Checking In

Reading Check-ins

First and foremost, I’m sorry for not being active on my blog in the past week or so. The current events surrounding George Floyd’s murder and the subsequent protests made everything else in my life feel unimportant, I have been sharing resources over on my Instagram and Twitter but there are tons of other, more qualified creators speaking out on these issues so if you want more information, please seek it out. This link will take you to some places where you can help. This link will take you to some articles that discuss institutionalized racism and its history. If you were helping and amplifying black voices in the past week, keep that energy up because we are far from done. 

Additionally, I have been feeling a lack of personal motivation. These things might be related but I have just found myself spending a lot of time with the television on just zoning out for hours and not wanting to do much of anything. To be completely transparent, I have generalized anxiety and depression so I am working this week to push myself to read, write, clean, and leave my apartment so that my mental health can try to recover. Since this is a blog about books, I wanted to talk a little about what I’ve been reading since I last posted.

At the end of May, I started Crazy Rich Asians by Kevin Kwan. I know. I’m late. I was browsing the tiny book section at my local Harris Teeter and picked up the mass-market paperback. I have since finished this book and I gave it a solid three stars. I was interested in quite a few characters and their plotlines but I do think it was a bit longer than it needed to be. There were times I found myself a bit bored but generally, I enjoyed laughing at the ridiculous concerns and worries of rich people. Paired with some of the real concerns and obstacles characters were facing, it makes for a read that made me feel a range of emotions.

I also started the audiobook for Gold Dust Woman at the end of May. This book is a biography of Stevie Nicks and follows both her career and personal life. If you’re like me and have listened to the Rumours album in the car with your dad a million times, you know that there is plenty of drama and scandals to be found. It’s written like most biographies about music; the writing is a bit dry but it was interesting to listen to while playing Animal Crossing or folding laundry.

I am currently halfway through Ninth House by Leigh Bardugo. I don’t really read fantasy but some friends voted on this for our buddy read this month so I thought I’d go along for the ride. I was seeing a ton of people talk about this book and say that it’s good but it takes forever to get into it. Maybe this is my newness to fantasy showing, but I have been pretty invested in this book since the beginning. I haven’t really been bored at all yet. I plan to write a review with more of my thoughts when I finish since this is my first foray into modern fantasy so we will see how I feel as I keep reading!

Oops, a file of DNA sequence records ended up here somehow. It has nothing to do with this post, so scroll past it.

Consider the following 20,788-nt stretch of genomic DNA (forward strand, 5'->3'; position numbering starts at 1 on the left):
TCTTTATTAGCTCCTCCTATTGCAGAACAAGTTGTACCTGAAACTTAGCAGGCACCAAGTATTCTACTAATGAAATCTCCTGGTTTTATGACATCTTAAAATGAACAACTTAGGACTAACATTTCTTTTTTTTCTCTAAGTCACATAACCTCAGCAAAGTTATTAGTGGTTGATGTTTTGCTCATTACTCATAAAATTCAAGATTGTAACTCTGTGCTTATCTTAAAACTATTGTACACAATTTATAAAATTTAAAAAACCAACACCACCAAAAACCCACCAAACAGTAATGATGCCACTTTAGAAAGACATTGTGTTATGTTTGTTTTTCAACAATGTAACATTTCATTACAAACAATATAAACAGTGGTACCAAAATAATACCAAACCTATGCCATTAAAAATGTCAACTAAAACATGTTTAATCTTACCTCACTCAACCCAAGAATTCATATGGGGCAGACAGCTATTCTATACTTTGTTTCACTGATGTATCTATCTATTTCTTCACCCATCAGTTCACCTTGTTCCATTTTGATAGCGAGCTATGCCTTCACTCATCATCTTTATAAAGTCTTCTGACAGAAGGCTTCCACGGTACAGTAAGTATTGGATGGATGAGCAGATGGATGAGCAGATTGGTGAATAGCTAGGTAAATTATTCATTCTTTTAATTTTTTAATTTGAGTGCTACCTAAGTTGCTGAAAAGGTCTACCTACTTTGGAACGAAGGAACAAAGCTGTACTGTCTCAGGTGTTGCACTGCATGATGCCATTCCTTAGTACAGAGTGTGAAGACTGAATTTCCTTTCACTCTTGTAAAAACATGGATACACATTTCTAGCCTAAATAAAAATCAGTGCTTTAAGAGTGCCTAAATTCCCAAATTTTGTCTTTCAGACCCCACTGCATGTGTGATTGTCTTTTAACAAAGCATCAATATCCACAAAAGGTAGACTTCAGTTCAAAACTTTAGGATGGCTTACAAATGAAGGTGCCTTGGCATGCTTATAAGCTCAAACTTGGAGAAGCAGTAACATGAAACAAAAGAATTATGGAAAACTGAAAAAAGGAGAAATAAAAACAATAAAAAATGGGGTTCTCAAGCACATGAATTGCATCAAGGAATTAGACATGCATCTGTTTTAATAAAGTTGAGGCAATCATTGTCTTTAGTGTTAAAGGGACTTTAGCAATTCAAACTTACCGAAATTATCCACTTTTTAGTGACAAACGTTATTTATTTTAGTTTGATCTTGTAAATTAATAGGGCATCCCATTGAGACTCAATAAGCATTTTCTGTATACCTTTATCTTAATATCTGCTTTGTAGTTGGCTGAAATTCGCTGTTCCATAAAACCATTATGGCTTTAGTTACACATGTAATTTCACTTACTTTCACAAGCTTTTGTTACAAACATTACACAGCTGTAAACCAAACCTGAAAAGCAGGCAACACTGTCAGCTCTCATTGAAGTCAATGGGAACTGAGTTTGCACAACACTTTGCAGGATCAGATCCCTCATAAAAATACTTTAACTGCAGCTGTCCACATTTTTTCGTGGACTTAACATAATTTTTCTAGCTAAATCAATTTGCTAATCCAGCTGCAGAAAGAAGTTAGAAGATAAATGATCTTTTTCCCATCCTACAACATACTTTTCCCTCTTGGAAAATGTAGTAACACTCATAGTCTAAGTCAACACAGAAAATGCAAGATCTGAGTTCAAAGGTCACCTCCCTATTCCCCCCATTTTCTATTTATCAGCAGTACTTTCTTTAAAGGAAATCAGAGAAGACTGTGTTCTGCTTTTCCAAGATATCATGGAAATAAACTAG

You’ll notice that I haven’t mentioned any of the reads I planned for my #MakeYourMythtaker readathon. That’s because I’ve only read one: The Wonderful Wizard of Oz. Every time I read this book, I enjoy it and then can’t decide if I like to book or the movie better. They both have elements the other doesn’t that I enjoy. I also think the commentary about politicians and figureheads is incredibly interesting for a children’s book. There is definitely more to unpack (excuse the stereotypical English Major™ phrase) here and I think about this book more than I probably should, if I’m being honest.

I haven’t started the second book for my #MakeYourMythtaker readathon yet because I got sucked into some Kindle $2.99 sales. Right now I’m about 20% of the way through Let’s Talk About Love by Claire Kann. This book follows Alice who definitely isn’t looking for a relationship after just being broken up with by her ex-girlfriend. But then she meets Takumi and really likes him. Since Alice is asexual, she has to navigate what this attraction means and a summer rom-com ensues. I’m not usually a YA contemporary romance person but this has been a cute read so far. I plan to review this book as well so keep a lookout for that!

All in all, I’m not sticking to my TBR in any way this month and I would feel bad about it but I’m just here to have a good time! Have you guys been sticking to your TBRs this month? Have you read any of these books? What did you think? Do you want to read any? Come chat with me in the comments!